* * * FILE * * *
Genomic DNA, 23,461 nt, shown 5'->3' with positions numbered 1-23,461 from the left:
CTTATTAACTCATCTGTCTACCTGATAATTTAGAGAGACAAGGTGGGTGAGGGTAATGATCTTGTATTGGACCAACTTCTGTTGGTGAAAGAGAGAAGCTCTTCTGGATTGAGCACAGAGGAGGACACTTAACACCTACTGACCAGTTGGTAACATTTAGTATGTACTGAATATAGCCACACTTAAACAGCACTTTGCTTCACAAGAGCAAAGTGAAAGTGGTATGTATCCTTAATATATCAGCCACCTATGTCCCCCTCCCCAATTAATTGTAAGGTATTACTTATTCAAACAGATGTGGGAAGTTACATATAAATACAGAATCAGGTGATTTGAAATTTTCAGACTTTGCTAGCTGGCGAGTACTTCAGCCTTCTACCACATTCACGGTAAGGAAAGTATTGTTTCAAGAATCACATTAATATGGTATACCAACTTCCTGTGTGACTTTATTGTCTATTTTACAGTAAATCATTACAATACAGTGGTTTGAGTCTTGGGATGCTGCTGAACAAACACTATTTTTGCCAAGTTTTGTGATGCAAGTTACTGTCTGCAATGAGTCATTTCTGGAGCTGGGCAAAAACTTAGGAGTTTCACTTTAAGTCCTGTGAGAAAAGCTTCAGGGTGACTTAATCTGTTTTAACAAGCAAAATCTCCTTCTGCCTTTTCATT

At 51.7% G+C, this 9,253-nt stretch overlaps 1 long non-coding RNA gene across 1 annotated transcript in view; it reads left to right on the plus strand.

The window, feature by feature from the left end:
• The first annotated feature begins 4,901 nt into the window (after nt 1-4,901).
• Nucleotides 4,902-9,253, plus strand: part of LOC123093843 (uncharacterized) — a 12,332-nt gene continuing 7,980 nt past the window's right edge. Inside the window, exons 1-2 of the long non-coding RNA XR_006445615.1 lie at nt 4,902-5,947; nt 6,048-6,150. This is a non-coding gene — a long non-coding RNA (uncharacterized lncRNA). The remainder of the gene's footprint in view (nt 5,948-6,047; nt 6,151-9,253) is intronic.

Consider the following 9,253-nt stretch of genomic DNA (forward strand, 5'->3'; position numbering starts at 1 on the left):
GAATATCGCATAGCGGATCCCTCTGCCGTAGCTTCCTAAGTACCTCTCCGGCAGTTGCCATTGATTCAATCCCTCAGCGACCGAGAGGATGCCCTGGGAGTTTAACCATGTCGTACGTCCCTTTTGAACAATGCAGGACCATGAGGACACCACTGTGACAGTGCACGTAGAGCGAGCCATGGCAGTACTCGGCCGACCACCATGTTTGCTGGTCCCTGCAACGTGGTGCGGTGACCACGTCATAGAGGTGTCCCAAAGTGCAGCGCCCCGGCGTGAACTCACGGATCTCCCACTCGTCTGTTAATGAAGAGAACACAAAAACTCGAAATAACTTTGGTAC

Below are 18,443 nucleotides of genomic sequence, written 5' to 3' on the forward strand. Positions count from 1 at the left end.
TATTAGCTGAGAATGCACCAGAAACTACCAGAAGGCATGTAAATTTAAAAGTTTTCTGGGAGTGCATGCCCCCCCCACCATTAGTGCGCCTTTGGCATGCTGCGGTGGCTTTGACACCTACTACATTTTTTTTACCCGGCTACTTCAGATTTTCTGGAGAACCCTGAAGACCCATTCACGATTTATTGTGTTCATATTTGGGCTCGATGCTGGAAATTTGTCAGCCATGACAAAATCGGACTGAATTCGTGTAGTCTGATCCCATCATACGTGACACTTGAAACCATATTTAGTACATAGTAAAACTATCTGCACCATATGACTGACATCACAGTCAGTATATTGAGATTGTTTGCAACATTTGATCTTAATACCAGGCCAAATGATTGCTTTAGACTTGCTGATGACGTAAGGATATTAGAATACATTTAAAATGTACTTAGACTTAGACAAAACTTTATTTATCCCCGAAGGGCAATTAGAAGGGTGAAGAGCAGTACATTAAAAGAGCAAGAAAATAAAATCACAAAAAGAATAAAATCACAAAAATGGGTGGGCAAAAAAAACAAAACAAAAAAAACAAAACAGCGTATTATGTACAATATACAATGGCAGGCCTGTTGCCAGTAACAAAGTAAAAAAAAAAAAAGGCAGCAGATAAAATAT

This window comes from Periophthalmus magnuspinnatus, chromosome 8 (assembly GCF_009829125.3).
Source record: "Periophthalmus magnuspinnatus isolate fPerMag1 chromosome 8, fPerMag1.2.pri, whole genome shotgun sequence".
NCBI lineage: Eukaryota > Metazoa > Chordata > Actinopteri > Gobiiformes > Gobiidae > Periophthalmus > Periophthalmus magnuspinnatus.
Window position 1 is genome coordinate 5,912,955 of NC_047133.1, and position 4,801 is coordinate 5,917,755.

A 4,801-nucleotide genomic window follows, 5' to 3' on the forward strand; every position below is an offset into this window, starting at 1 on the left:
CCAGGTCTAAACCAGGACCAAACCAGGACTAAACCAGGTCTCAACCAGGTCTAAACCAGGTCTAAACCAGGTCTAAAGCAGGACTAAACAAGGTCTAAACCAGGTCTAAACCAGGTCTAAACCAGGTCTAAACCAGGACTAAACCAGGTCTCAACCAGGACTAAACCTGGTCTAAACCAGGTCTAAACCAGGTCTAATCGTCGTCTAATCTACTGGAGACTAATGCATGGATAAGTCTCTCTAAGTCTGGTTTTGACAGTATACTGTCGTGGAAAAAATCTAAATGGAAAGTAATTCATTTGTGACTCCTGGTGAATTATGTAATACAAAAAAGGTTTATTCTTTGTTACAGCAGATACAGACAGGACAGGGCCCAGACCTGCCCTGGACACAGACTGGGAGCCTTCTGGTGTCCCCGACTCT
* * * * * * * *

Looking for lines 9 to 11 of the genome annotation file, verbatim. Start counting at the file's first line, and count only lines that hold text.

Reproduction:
Below are 18,443 nucleotides of genomic sequence, written 5' to 3' on the forward strand. Positions count from 1 at the left end.
TATTAGCTGAGAATGCACCAGAAACTACCAGAAGGCATGTAAATTTAAAAGTTTTCTGGGAGTGCATGCCCCCCCCACCATTAGTGCGCCTTTGGCATGCTGCGGTGGCTTTGACACCTACTACATTTTTTTTACCCGGCTACTTCAGATTTTCTGGAGAACCCTGAAGACCCATTCACGATTTATTGTGTTCATATTTGGGCTCGATGCTGGAAATTTGTCAGCCATGACAAAATCGGACTGAATTCGTGTAGTCTGATCCCATCATACGTGACACTTGAAACCATATTTAGTACATAGTAAAACTATCTGCACCATATGACTGACATCACAGTCAGTATATTGAGATTGTTTGCAACATTTGATCTTAATACCAGGCCAAATGATTGCTTTAGACTTGCTGATGACGTAAGGATATTAGAATACATTTAAAATGTACTTAGACTTAGACAAAACTTTATTTATCCCCGAAGGGCAATTAGAAGGGTGAAGAGCAGTACATTAAAAGAGCAAGAAAATAAAATCACAAAAAGAATAAAATCACAAAAATGGGTGGGCAAAAAAAACAAAACAAAAAAAACAAAACAGCGTATTATGTACAATATACAATGGCAGGCCTGTTGCCAGTAACAAAGTAAAAAAAAAAAAAGGCAGCAGATAAAATAT

This window comes from Periophthalmus magnuspinnatus, chromosome 8 (assembly GCF_009829125.3).